Most elements will have their official "Design ID" imprinted on them - this is typically the longer number, and can usually be used on the Pick a Brick site or sites such as BrickLink and Peeron to track down additional bricks. Note that this is different to the "Element ID" that is printed in the instruction part inventories which has the colour encoded with it.
I've got the following three elements in front of me at the moment:
The 6x2 plate [part:3795:6] has the following:
- © LEGO (highlighted in red)
- 03795 - This is the padded Design ID (highlighted in blue)
- 10 049 (highlighted in yellow)
The 4x1 tile [part:2431:6] has the following:
- © LEGO (red)
- 2431 - This is the Design ID (blue)
- 15-10 (yellow) - 3 others in the same set had different numbers
The Plant Leaves 4x3 [part:2423:2] has the following:
- © LEGO Group (red)
- 2423 - This is the Design ID (blue)
- 6•02 (yellow) - another one of these in the same set had the same number.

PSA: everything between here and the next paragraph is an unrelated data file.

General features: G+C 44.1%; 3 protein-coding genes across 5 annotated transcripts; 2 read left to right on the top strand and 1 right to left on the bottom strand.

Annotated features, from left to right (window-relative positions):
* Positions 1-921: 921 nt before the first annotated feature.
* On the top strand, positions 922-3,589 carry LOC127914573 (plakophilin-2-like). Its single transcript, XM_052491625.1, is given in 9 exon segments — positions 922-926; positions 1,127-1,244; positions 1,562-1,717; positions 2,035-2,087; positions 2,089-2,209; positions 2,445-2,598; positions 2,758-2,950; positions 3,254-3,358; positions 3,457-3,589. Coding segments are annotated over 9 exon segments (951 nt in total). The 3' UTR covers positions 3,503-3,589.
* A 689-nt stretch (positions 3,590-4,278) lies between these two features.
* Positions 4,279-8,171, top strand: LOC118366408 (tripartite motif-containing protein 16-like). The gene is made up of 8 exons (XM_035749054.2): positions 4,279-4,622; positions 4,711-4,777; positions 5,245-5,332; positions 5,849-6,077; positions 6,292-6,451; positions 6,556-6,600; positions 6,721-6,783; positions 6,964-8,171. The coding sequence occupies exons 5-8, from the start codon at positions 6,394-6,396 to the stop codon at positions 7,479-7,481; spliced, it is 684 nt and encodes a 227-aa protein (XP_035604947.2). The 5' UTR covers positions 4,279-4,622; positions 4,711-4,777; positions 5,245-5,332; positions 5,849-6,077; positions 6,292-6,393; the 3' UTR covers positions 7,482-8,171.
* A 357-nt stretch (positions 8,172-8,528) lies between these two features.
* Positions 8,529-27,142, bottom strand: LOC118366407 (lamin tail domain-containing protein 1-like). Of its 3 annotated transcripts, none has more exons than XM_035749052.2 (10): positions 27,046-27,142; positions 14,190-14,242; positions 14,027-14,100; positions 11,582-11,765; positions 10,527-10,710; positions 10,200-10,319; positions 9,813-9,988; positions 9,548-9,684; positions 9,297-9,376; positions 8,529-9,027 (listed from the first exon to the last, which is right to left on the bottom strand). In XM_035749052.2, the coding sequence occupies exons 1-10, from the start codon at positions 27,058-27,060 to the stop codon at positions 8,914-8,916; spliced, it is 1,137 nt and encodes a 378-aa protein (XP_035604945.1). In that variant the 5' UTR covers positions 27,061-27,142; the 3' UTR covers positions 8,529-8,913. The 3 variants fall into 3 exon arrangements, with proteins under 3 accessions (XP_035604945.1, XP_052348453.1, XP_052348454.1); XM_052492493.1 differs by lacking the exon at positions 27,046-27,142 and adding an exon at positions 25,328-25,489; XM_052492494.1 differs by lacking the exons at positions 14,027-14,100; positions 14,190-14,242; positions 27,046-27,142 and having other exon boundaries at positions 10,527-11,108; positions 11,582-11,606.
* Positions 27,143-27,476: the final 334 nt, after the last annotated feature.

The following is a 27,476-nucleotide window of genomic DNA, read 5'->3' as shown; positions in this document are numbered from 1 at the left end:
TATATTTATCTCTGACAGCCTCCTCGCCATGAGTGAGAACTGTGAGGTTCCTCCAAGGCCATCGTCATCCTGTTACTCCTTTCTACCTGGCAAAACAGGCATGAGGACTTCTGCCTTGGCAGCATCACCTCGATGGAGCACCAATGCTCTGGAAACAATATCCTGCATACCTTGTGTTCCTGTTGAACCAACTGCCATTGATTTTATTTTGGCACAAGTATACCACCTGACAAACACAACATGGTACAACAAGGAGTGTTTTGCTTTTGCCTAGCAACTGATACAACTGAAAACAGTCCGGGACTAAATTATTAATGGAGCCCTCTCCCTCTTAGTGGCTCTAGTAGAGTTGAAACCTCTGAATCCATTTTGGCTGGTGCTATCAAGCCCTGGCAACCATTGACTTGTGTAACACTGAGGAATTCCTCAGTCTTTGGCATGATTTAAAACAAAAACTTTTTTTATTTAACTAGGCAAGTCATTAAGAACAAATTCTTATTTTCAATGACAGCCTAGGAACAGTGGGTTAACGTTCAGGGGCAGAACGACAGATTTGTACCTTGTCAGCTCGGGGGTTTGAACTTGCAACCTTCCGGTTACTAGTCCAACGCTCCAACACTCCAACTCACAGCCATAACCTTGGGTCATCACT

I believe the numbers highlighted in yellow are mould numbers - so the factories can track down imperfections with old moulds or similar.
Looking at an element that I have in rather large quantities now, the Tile 4 x 3 with 4 Studs in Centre [part:88646:0] taking four at random they all have:
- © 2009 The LEGO Group
But then each one has a different mould ID:
With regards to the copyright statement - as you can see across from these examples, they use different versions depending on the space available. I guess they feel that having the part and mould ids are slightly more important than their copyright statement for tracking purposes.